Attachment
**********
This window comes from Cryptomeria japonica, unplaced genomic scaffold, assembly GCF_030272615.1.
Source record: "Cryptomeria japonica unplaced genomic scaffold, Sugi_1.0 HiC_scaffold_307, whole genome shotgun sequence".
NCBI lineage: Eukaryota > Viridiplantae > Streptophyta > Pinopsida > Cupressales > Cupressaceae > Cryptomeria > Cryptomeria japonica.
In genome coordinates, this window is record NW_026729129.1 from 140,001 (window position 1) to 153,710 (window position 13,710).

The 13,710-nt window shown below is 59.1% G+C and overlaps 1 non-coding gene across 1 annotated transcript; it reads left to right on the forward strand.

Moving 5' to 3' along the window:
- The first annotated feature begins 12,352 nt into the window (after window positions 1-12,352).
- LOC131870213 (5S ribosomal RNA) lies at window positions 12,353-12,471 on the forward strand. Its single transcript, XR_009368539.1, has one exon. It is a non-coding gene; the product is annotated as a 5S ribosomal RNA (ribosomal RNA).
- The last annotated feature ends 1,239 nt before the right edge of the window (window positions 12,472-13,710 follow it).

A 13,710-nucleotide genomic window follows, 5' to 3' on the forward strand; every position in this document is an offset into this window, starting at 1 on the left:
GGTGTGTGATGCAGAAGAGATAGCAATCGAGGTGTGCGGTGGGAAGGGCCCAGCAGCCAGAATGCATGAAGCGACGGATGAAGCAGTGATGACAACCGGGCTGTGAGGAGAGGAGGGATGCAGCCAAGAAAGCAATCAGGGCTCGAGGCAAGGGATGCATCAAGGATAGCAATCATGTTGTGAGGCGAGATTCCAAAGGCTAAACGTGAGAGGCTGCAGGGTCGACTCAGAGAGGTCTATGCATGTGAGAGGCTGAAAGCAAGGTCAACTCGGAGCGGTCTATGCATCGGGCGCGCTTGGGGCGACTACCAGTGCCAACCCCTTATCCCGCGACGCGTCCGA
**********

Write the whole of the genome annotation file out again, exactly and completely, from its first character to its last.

This window comes from Cryptomeria japonica, unplaced genomic scaffold, assembly GCF_030272615.1.
Source record: "Cryptomeria japonica unplaced genomic scaffold, Sugi_1.0 HiC_scaffold_307, whole genome shotgun sequence".
NCBI lineage: Eukaryota > Viridiplantae > Streptophyta > Pinopsida > Cupressales > Cupressaceae > Cryptomeria > Cryptomeria japonica.
In genome coordinates, this window is record NW_026729129.1 from 140,001 (window position 1) to 153,710 (window position 13,710).

The 13,710-nt window shown below is 59.1% G+C and overlaps 1 non-coding gene across 1 annotated transcript; it reads left to right on the forward strand.

Moving 5' to 3' along the window:
- The first annotated feature begins 12,352 nt into the window (after window positions 1-12,352).
- LOC131870213 (5S ribosomal RNA) lies at window positions 12,353-12,471 on the forward strand. Its single transcript, XR_009368539.1, has one exon. It is a non-coding gene; the product is annotated as a 5S ribosomal RNA (ribosomal RNA).
- The last annotated feature ends 1,239 nt before the right edge of the window (window positions 12,472-13,710 follow it).

A 13,710-nucleotide genomic window follows, 5' to 3' on the forward strand; every position in this document is an offset into this window, starting at 1 on the left:
GGTGTGTGATGCAGAAGAGATAGCAATCGAGGTGTGCGGTGGGAAGGGCCCAGCAGCCAGAATGCATGAAGCGACGGATGAAGCAGTGATGACAACCGGGCTGTGAGGAGAGGAGGGATGCAGCCAAGAAAGCAATCAGGGCTCGAGGCAAGGGATGCATCAAGGATAGCAATCATGTTGTGAGGCGAGATTCCAAAGGCTAAACGTGAGAGGCTGCAGGGTCGACTCAGAGAGGTCTATGCATGTGAGAGGCTGAAAGCAAGGTCAACTCGGAGCGGTCTATGCATCGGGCGCGCTTGGGGCGACTACCAGTGCCAACCCCTTATCCCGCGACGCGTCCGA